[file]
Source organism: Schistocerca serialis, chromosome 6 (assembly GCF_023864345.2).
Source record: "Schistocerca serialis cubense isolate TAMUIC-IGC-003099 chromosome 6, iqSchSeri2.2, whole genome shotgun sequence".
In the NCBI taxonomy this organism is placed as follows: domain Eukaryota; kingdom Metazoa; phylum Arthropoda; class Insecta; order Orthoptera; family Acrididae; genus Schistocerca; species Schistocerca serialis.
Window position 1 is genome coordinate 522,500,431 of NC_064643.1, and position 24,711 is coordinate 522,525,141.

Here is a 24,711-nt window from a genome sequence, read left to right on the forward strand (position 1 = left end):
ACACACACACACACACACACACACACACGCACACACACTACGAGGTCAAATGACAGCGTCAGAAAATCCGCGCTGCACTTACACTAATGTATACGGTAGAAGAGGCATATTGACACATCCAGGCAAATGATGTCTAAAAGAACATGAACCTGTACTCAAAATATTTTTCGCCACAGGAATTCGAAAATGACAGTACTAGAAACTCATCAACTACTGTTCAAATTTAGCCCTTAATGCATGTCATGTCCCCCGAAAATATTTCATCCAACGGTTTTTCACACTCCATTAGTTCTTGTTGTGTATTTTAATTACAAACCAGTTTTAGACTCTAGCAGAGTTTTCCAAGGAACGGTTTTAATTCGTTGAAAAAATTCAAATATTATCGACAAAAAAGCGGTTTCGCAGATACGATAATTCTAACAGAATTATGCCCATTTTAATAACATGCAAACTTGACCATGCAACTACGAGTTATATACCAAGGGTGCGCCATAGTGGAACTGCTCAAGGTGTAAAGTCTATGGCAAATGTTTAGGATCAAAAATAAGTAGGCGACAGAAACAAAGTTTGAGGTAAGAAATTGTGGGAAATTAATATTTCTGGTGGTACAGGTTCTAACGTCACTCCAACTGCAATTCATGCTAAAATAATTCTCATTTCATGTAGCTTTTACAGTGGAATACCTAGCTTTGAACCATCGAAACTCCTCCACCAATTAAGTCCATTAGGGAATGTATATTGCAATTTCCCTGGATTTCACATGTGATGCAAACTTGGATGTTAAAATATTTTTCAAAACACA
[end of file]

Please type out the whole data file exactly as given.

Source organism: Schistocerca serialis, chromosome 6 (assembly GCF_023864345.2).
Source record: "Schistocerca serialis cubense isolate TAMUIC-IGC-003099 chromosome 6, iqSchSeri2.2, whole genome shotgun sequence".
In the NCBI taxonomy this organism is placed as follows: domain Eukaryota; kingdom Metazoa; phylum Arthropoda; class Insecta; order Orthoptera; family Acrididae; genus Schistocerca; species Schistocerca serialis.
Window position 1 is genome coordinate 522,500,431 of NC_064643.1, and position 24,711 is coordinate 522,525,141.

Here is a 24,711-nt window from a genome sequence, read left to right on the forward strand (position 1 = left end):
ACACACACACACACACACACACACACACGCACACACACTACGAGGTCAAATGACAGCGTCAGAAAATCCGCGCTGCACTTACACTAATGTATACGGTAGAAGAGGCATATTGACACATCCAGGCAAATGATGTCTAAAAGAACATGAACCTGTACTCAAAATATTTTTCGCCACAGGAATTCGAAAATGACAGTACTAGAAACTCATCAACTACTGTTCAAATTTAGCCCTTAATGCATGTCATGTCCCCCGAAAATATTTCATCCAACGGTTTTTCACACTCCATTAGTTCTTGTTGTGTATTTTAATTACAAACCAGTTTTAGACTCTAGCAGAGTTTTCCAAGGAACGGTTTTAATTCGTTGAAAAAATTCAAATATTATCGACAAAAAAGCGGTTTCGCAGATACGATAATTCTAACAGAATTATGCCCATTTTAATAACATGCAAACTTGACCATGCAACTACGAGTTATATACCAAGGGTGCGCCATAGTGGAACTGCTCAAGGTGTAAAGTCTATGGCAAATGTTTAGGATCAAAAATAAGTAGGCGACAGAAACAAAGTTTGAGGTAAGAAATTGTGGGAAATTAATATTTCTGGTGGTACAGGTTCTAACGTCACTCCAACTGCAATTCATGCTAAAATAATTCTCATTTCATGTAGCTTTTACAGTGGAATACCTAGCTTTGAACCATCGAAACTCCTCCACCAATTAAGTCCATTAGGGAATGTATATTGCAATTTCCCTGGATTTCACATGTGATGCAAACTTGGATGTTAAAATATTTTTCAAAACACA